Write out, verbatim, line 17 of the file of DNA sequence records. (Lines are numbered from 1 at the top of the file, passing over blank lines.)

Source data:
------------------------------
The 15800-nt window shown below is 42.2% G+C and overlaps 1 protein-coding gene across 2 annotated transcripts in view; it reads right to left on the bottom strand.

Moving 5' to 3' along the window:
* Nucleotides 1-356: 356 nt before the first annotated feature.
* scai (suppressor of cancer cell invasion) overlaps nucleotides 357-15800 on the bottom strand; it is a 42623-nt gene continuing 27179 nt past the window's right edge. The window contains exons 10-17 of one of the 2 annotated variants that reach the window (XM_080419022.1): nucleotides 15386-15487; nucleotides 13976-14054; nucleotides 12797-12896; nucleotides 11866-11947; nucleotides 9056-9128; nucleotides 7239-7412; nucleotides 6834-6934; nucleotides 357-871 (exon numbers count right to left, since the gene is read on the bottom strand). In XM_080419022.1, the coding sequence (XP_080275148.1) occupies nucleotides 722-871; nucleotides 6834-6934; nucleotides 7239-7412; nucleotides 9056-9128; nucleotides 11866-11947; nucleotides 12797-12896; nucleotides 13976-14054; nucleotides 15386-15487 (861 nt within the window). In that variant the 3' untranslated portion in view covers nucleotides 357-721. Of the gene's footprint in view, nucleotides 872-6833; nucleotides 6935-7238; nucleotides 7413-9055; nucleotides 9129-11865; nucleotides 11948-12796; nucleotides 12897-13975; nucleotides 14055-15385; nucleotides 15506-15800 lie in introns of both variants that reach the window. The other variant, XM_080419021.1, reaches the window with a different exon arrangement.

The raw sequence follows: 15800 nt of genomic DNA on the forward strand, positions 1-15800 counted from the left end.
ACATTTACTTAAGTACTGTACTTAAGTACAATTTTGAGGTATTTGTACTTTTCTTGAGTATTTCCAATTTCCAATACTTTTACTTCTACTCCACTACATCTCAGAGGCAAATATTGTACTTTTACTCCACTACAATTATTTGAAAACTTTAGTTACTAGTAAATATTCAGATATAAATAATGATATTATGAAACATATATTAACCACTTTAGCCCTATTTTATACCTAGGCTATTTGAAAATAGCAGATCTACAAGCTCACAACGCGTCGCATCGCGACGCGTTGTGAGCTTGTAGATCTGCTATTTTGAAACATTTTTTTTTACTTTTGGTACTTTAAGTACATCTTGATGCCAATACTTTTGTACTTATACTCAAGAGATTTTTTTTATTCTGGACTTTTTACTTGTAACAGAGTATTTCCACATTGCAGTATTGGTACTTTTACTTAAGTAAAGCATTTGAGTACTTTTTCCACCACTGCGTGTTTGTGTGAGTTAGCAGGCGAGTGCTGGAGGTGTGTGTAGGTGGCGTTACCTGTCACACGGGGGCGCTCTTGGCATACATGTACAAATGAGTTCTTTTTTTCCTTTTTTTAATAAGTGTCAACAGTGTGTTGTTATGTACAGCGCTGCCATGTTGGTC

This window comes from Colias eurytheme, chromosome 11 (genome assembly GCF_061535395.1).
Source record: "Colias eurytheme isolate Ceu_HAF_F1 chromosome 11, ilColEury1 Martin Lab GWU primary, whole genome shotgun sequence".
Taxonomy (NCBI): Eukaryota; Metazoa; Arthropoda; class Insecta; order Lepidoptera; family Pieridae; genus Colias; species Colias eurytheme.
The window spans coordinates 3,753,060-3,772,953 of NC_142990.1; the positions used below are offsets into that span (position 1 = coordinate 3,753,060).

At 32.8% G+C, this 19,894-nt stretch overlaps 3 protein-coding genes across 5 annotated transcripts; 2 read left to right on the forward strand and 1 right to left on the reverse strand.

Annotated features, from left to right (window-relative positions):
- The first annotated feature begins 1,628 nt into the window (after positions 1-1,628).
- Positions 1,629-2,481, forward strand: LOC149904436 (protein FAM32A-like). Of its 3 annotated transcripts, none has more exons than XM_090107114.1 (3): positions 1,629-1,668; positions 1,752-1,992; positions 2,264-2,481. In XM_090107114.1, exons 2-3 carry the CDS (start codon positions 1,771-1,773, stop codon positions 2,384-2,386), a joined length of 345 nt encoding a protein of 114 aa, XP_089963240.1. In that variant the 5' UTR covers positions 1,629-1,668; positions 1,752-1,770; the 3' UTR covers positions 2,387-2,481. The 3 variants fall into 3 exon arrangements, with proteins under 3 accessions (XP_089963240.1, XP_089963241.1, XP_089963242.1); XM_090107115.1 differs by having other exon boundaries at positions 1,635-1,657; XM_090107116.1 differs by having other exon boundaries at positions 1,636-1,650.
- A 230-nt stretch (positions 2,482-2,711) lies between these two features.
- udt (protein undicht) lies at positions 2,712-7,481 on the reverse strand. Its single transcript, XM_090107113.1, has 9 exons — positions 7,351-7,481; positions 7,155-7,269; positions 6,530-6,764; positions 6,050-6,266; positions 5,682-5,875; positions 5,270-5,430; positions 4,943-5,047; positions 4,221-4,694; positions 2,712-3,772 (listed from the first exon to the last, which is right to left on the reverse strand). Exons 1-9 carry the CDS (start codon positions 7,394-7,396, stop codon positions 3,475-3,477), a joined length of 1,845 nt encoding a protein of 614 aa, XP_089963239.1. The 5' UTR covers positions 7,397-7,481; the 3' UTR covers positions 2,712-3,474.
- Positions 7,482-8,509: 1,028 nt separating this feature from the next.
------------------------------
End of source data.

- Positions 7,482-8,509: 1,028 nt separating this feature from the next.